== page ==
Going nuts for the peanut-allergy cure

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Going nuts for the peanut-allergy cure

Peanut butter, a favorite spread of many, is found in foodstuffs from candy to sandwiches. However, those who are allergic may never get to make the choice between creamy and crunchy (Photo Credit: Bridgette Conniff).

Peanut butter, a favorite spread of many, is found in foodstuffs from candy to sandwiches. However, those who are allergic may never get to make the choice between creamy and crunchy (Photo Credit: Bridgette Conniff).

Peanut butter, a favorite spread of many, is found in foodstuffs from candy to sandwiches. However, those who are allergic may never get to make the choice between creamy and crunchy (Photo Credit: Bridgette Conniff).

Peanut butter, a favorite spread of many, is found in foodstuffs from candy to sandwiches. However, those who are allergic may never get to make the choice between creamy and crunchy (Photo Credit: Bridgette Conniff).

Bridgette Conniff, Staff Reporter

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In the near future, many people could be biding their peanut allergy adieu, according to recent research published in The New England Journal of Medicine. These new studies have shown that infants who regularly consume peanuts for at least four years are less likely to develop a peanut allergy than infants who completely avoid peanuts. The results revealed about an 81% decrease in the amount of peanut allergies in the children tested.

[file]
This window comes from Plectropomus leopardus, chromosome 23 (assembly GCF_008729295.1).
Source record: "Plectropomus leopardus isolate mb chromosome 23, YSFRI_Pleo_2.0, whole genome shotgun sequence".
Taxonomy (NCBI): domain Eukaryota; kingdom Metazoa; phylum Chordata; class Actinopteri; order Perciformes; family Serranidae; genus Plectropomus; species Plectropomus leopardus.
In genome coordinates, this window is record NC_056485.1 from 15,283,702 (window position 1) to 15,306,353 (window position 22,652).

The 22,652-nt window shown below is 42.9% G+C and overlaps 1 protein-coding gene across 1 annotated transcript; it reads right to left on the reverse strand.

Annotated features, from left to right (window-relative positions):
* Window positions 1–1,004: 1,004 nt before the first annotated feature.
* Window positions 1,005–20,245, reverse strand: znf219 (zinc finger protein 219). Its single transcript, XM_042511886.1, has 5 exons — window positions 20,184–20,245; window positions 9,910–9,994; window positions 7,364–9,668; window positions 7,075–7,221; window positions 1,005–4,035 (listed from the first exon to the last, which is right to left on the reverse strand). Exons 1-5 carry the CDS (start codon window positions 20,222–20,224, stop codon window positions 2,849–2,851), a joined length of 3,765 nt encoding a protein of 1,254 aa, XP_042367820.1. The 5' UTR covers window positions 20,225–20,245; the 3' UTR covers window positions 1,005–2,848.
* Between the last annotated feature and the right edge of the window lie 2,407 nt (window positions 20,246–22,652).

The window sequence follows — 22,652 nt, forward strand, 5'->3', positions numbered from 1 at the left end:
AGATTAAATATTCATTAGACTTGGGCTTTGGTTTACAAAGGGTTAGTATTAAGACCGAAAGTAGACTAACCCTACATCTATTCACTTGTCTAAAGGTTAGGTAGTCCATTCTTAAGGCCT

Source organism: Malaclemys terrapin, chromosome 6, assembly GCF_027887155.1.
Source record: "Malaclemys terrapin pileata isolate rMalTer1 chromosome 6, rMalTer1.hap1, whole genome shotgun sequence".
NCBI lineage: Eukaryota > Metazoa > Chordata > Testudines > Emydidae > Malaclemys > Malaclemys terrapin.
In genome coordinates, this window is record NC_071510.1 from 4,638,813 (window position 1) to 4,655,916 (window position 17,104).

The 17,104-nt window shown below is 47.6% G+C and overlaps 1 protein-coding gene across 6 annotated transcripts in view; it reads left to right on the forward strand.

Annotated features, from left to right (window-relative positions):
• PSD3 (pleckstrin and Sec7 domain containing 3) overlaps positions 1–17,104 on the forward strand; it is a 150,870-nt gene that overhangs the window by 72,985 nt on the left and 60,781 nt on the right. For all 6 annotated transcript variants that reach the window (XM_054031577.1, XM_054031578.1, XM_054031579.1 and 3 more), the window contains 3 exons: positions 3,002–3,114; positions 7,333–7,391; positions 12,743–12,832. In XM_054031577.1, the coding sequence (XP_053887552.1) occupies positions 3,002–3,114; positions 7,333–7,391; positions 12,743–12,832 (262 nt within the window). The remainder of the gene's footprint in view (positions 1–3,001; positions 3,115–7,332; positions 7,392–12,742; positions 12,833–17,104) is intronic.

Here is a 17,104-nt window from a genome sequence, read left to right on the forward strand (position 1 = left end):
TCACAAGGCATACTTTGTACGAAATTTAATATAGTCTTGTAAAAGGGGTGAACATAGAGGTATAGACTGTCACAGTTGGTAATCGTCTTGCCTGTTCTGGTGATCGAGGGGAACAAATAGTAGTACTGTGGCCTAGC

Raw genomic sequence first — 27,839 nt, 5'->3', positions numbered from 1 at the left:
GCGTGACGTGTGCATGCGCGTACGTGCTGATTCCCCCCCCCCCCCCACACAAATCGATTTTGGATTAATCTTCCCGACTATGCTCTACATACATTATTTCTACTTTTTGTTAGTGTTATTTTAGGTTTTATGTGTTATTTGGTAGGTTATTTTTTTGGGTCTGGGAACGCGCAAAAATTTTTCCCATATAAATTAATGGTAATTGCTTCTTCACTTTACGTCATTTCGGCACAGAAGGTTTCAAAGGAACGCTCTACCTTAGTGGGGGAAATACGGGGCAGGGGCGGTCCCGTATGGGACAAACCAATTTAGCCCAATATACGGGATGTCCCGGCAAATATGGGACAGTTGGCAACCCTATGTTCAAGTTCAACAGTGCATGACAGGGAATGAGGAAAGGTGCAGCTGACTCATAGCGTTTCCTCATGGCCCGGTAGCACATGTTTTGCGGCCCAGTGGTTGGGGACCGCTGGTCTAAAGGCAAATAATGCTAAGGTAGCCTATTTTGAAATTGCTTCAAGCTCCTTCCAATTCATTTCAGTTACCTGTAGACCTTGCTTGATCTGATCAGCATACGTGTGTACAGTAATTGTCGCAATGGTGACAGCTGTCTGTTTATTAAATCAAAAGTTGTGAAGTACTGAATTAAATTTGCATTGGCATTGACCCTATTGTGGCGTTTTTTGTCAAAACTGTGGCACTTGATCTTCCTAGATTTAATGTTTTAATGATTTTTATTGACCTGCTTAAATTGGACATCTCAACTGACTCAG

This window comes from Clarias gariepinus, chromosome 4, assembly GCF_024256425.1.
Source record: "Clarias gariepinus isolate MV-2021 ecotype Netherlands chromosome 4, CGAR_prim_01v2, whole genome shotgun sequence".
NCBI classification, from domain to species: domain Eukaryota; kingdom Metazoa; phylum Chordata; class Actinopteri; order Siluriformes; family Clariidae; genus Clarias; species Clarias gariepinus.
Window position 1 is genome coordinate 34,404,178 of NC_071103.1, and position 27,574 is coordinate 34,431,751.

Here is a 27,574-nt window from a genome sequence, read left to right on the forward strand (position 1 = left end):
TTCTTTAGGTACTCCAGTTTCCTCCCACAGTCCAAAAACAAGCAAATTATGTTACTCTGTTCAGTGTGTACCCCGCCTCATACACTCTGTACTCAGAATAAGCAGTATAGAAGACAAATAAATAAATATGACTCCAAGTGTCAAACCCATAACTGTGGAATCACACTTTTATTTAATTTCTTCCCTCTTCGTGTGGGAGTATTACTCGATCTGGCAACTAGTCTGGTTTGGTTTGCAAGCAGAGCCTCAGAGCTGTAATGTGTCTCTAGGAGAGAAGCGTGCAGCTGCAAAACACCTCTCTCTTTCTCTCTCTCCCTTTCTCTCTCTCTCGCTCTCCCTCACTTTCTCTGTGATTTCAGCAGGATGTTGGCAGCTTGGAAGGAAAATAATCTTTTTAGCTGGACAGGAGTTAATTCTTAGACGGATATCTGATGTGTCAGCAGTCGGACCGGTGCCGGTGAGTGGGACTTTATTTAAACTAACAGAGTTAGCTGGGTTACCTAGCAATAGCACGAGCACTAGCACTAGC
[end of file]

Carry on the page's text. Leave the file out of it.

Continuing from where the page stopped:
Director of the National Institute of Allergy and Infectious Disease Anthony Fauci is ecstatic about these recent developments.

“The results have the potential to transform how we approach food allergy prevention,” Fauci told USA Today.

According to USA Today, the development of peanut allergies has doubled within the past decade. This possible peanut-allergy cure could greatly lower the amount of peanut allergies in the future.

Senior Ryan Jeannotte says that having a peanut allergy does not completely hinder her lifestyle but it can be annoying to deal with.

“I wish this cure was around when I was a baby because I would do anything to have peanut butter,” said Jeannotte. “I hate missing out on certain foods.”

Junior Julia Shaw also wishes there was a peanut-allergy cure for her. Shaw has a very severe airborne allergy to peanuts, and it definitely affects her everyday life.

“In middle school, I had to sit at a peanut-free table,” said Shaw. “It made me feel like such a loner.”

Shaw was always very careful about her peanut allergy after witnessing her sister, who has an airborne allergy, have a very serious reaction.

“[My sister] was taken away in an ambulance, and it scarred me for life,” said Shaw. “It’s so scary that something as small as a peanut could potentially kill someone.”

Shaw is very excited to hear about a possible cure and hopes that future generations do not have to deal with peanut allergies.

“I always have to be so careful about what I eat,” said Shaw. “I hope people in the future don’t have to worry about a peanut allergy, like I do.”

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